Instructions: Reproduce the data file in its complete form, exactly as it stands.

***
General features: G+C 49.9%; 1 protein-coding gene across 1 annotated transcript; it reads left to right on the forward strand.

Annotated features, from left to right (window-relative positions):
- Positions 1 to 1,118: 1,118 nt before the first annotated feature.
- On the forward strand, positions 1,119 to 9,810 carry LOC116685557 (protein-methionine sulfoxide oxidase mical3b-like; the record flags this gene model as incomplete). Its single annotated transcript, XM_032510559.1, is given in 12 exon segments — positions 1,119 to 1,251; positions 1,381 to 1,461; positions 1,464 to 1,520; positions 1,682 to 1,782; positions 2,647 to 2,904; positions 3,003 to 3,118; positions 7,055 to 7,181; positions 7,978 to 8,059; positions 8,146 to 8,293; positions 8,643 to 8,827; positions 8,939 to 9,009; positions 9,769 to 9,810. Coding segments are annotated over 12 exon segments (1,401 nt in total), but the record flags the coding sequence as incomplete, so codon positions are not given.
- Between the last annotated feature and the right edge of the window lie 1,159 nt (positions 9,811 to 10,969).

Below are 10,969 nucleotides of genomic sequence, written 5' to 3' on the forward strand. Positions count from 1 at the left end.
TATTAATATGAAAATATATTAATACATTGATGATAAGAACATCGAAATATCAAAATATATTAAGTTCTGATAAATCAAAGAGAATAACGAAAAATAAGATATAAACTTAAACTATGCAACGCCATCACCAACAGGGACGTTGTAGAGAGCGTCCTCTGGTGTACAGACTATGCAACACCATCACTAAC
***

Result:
General features: G+C 49.9%; 1 protein-coding gene across 1 annotated transcript; it reads left to right on the forward strand.

Annotated features, from left to right (window-relative positions):
- Positions 1 to 1,118: 1,118 nt before the first annotated feature.
- On the forward strand, positions 1,119 to 9,810 carry LOC116685557 (protein-methionine sulfoxide oxidase mical3b-like; the record flags this gene model as incomplete). Its single annotated transcript, XM_032510559.1, is given in 12 exon segments — positions 1,119 to 1,251; positions 1,381 to 1,461; positions 1,464 to 1,520; positions 1,682 to 1,782; positions 2,647 to 2,904; positions 3,003 to 3,118; positions 7,055 to 7,181; positions 7,978 to 8,059; positions 8,146 to 8,293; positions 8,643 to 8,827; positions 8,939 to 9,009; positions 9,769 to 9,810. Coding segments are annotated over 12 exon segments (1,401 nt in total), but the record flags the coding sequence as incomplete, so codon positions are not given.
- Between the last annotated feature and the right edge of the window lie 1,159 nt (positions 9,811 to 10,969).

Below are 10,969 nucleotides of genomic sequence, written 5' to 3' on the forward strand. Positions count from 1 at the left end.
TATTAATATGAAAATATATTAATACATTGATGATAAGAACATCGAAATATCAAAATATATTAAGTTCTGATAAATCAAAGAGAATAACGAAAAATAAGATATAAACTTAAACTATGCAACGCCATCACCAACAGGGACGTTGTAGAGAGCGTCCTCTGGTGTACAGACTATGCAACACCATCACTAAC